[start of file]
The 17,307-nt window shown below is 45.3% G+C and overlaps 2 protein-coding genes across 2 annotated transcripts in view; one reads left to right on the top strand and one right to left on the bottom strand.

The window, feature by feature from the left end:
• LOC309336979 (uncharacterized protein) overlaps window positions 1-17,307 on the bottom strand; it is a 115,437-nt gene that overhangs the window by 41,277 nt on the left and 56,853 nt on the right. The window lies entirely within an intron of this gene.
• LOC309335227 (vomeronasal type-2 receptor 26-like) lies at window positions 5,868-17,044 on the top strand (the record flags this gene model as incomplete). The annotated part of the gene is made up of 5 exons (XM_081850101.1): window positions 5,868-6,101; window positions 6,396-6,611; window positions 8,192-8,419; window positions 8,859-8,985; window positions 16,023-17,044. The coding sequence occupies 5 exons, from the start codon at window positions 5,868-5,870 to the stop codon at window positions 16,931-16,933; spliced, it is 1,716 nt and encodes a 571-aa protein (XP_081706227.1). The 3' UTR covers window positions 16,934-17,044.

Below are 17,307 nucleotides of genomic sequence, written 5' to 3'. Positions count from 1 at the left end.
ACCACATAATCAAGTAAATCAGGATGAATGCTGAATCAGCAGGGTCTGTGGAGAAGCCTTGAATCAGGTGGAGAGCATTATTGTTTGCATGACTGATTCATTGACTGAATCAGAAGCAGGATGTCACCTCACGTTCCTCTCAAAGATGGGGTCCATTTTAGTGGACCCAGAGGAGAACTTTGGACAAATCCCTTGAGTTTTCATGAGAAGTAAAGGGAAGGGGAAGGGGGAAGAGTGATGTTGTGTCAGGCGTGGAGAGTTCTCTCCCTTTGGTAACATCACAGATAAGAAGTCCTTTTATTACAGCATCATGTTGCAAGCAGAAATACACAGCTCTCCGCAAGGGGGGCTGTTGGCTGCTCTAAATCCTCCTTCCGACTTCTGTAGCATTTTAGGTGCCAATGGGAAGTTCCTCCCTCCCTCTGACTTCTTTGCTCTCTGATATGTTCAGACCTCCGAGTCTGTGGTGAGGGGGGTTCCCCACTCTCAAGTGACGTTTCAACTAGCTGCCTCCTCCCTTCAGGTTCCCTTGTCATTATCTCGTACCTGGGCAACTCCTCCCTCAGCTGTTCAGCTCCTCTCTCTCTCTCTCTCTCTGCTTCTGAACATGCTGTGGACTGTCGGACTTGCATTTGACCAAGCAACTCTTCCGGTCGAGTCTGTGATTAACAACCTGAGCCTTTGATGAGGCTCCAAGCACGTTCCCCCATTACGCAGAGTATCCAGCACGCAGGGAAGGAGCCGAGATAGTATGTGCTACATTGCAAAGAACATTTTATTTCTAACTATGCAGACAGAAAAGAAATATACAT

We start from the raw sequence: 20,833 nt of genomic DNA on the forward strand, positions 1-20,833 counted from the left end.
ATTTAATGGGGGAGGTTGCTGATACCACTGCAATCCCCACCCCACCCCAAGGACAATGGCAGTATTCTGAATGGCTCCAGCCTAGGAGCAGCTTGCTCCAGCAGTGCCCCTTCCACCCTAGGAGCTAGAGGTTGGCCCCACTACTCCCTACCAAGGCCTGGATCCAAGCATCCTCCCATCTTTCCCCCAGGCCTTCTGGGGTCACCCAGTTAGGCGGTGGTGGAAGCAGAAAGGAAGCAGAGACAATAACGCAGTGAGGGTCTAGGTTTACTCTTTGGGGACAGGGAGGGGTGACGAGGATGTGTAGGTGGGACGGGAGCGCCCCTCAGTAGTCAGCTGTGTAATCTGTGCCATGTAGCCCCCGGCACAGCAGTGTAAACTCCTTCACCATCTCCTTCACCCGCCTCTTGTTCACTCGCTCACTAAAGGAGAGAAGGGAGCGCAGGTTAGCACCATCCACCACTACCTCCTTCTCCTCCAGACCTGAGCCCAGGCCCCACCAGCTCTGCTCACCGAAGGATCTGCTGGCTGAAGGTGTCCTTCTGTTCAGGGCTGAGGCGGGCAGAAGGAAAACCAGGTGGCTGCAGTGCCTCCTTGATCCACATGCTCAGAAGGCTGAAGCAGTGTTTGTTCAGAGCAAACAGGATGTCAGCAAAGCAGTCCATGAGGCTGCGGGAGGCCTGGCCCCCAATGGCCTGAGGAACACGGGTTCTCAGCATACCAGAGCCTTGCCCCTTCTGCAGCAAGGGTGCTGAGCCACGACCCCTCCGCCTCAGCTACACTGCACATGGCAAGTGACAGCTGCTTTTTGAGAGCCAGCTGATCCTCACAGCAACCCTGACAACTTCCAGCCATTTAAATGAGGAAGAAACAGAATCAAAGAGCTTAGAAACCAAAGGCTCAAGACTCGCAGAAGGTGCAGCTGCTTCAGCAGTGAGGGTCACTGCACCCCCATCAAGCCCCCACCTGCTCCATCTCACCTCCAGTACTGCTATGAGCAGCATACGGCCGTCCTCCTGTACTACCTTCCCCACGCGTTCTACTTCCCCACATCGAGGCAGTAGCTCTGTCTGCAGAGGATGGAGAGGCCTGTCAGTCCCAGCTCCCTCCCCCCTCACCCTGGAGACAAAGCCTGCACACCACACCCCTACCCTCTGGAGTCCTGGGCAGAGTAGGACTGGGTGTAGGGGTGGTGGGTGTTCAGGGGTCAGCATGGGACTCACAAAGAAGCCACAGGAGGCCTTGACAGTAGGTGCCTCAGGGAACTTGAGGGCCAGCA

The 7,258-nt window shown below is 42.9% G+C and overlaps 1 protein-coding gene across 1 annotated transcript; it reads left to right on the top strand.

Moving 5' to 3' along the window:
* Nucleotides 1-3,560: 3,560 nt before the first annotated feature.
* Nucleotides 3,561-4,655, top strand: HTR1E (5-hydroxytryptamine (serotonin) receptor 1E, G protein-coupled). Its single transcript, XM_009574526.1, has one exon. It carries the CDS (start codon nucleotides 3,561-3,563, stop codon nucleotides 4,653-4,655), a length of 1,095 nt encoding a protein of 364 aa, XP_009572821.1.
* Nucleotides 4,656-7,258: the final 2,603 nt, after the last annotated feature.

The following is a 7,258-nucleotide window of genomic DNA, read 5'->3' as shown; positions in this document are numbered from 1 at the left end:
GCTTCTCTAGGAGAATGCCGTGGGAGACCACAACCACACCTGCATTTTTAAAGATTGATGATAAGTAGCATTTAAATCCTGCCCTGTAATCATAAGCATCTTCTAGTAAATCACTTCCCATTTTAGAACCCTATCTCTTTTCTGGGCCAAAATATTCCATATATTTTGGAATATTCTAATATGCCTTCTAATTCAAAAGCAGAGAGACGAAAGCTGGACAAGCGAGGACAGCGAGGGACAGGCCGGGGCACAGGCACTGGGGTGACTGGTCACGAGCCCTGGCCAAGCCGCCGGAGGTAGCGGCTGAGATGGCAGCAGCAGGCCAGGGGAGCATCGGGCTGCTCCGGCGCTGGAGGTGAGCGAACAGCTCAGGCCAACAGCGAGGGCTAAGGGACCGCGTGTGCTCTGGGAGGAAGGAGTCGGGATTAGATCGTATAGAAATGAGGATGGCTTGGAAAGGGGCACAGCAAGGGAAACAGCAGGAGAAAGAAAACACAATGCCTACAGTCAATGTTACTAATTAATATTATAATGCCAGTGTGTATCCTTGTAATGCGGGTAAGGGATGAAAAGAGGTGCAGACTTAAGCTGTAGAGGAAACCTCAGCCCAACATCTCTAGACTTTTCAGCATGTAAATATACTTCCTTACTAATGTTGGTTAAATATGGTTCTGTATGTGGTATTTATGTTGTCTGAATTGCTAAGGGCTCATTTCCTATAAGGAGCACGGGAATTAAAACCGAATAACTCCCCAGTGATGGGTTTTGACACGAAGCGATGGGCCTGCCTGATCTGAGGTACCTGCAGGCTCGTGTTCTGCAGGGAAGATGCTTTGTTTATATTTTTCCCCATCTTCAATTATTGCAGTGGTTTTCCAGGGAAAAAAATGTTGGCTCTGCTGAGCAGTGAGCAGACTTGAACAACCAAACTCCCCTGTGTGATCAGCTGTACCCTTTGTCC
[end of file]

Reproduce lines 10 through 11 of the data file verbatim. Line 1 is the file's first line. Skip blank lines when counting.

Moving 5' to 3' along the window:
* Nucleotides 1-3,560: 3,560 nt before the first annotated feature.